Cue the epic saga text scrolling, we have a new Star Wars trailer!
That’s right, Star Wars: Episode IX: The Rise of Skywalker has dropped its much-anticipated final trailer.
Default fanboy giddiness aside, the trailer looks damn good. Plus, there’s the added bonus of a woman and people of color heading the charge—I spot Daisy Ridley, John Boyega, Oscar Isaac and Kelly Marie Tran in the trailer. Exciting times! But, this isn’t yet another trailer article; I’m here to give Victoria Mahoney her flowers.
An actress in the 90s, Mahoney directed her first feature film, Yelling to the Sky (starring Zoë Kravitz) in 2011. Plus, she’s bodied the television director game with credits such as Queen Sugar, Grey’s Anatomy, Power, Seven Seconds, Survivor’s Remorse, Claws, American Crime, You and more.
And with this new Star Wars chapter, Mahoney has made black history as the 2019 film’s second unit director. She has made history, period.
The Hollywood Reporter first announced the news in April 2018, noting that Mahoney was not only the first black woman to step behind the camera in that role for the film franchise, but the first woman ever to do so. As THR notes, “second unit directors lead a crew to capture additional footage, such as establishing shots and stunts.”
Mahoney’s hire has notably paved the way for female directors in the franchise, particularly in the television world. Bryce Dallas Howard was announced as one of the directors for The Mandalorian, heading to Disney’s new streaming service, Disney+, and Deborah Chow (who is also a listed director on The Mandalorian) was tapped to direct the upcoming Obi-Wan Kenobi live-action series on the same platform this past September.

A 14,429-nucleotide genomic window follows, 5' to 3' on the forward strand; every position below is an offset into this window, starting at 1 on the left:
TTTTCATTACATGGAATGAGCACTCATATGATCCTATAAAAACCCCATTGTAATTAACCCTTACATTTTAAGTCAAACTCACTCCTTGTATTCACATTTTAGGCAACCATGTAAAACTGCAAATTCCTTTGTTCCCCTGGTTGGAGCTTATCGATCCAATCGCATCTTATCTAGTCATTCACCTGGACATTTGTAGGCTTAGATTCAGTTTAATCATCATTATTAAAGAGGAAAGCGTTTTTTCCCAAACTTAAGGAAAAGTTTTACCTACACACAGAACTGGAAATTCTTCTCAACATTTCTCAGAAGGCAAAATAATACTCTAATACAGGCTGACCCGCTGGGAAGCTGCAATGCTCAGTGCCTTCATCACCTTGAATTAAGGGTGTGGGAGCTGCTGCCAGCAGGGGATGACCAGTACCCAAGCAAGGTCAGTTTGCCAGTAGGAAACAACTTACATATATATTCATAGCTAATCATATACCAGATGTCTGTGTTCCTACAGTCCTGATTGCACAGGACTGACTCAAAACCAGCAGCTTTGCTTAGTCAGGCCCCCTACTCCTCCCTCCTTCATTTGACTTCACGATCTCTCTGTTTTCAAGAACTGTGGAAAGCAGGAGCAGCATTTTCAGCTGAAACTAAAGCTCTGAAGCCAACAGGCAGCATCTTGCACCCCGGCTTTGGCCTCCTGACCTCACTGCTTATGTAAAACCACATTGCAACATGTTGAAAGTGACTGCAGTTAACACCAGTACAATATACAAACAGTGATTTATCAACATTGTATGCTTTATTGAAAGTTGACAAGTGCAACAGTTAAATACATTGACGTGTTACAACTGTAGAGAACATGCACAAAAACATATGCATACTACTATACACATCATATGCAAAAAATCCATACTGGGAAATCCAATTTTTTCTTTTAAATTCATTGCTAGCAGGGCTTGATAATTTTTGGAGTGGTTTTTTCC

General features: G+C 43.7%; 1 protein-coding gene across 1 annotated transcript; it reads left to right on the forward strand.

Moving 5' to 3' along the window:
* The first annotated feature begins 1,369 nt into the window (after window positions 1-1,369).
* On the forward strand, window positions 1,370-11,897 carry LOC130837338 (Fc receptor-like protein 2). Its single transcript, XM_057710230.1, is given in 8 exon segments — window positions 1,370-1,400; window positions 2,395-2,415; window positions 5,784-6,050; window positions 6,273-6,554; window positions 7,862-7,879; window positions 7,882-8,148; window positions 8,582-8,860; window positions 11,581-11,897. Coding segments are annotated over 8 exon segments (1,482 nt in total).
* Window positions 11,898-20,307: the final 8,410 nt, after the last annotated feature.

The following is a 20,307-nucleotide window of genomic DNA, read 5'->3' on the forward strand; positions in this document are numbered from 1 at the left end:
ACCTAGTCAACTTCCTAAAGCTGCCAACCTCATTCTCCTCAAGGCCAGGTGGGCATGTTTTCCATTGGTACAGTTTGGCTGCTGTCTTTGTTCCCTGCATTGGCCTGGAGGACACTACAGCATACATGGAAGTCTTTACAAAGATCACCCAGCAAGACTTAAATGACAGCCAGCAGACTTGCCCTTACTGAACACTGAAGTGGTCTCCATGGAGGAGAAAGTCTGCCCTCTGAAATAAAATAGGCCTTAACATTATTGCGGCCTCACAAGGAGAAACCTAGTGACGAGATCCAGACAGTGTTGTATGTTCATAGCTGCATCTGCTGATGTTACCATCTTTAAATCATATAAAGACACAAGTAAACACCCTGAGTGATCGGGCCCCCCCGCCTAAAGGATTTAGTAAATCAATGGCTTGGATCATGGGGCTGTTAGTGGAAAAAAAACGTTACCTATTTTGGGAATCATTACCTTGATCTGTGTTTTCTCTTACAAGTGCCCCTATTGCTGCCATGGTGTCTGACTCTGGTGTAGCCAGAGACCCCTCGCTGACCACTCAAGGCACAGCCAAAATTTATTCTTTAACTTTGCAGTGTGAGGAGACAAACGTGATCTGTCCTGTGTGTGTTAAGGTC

Additionally, fans have expressed their desire and hope that this huge opportunity leads to Mahoney taking the reigns of her own Star Wars film one day.
As Charles Pulliam-Moore wrote at our family site, io9 in 2018:
Second unit directors often go on to become first unit directors and so the more opportunities there are for historically marginalized creators to get those gigs, the better. At the same time, however, insisting that people from those groups must work their way up the ladder this way in order to “prove” that they deserve to be put in the first unit directors’ chair is inherently problematic, because white guys with little to no experience are given a chance all the time. For the contrarians in the back who need to be reminded, I direct you to 47 Ronin, Tron: Legacy, The Amazing Spider-Man, Thor: The Dark World, Jurassic World, Fantastic Four, and all of the other easily Google-able examples of instances when relatively untested white directors were given multi-million dollar projects.
It doesn’t matter whether these projects succeed or fail because the core issue is that that same kind of blind faith is not traditionally put in directors who are women or people of color or queer. That kind of access and opportunity is what would ultimately make directing in Hollywood more egalitarian, and it’s still a ways off.
We do have a long way to go, indeed. Cheers to Mahoney for taking the first of many steps toward true inclusion in the big franchise space. The black excellence force is strong with this one.
Star Wars: Episode IX: The Rise of Skywalker heads into theaters everywhere (and a galaxy far, far away) Dec. 20.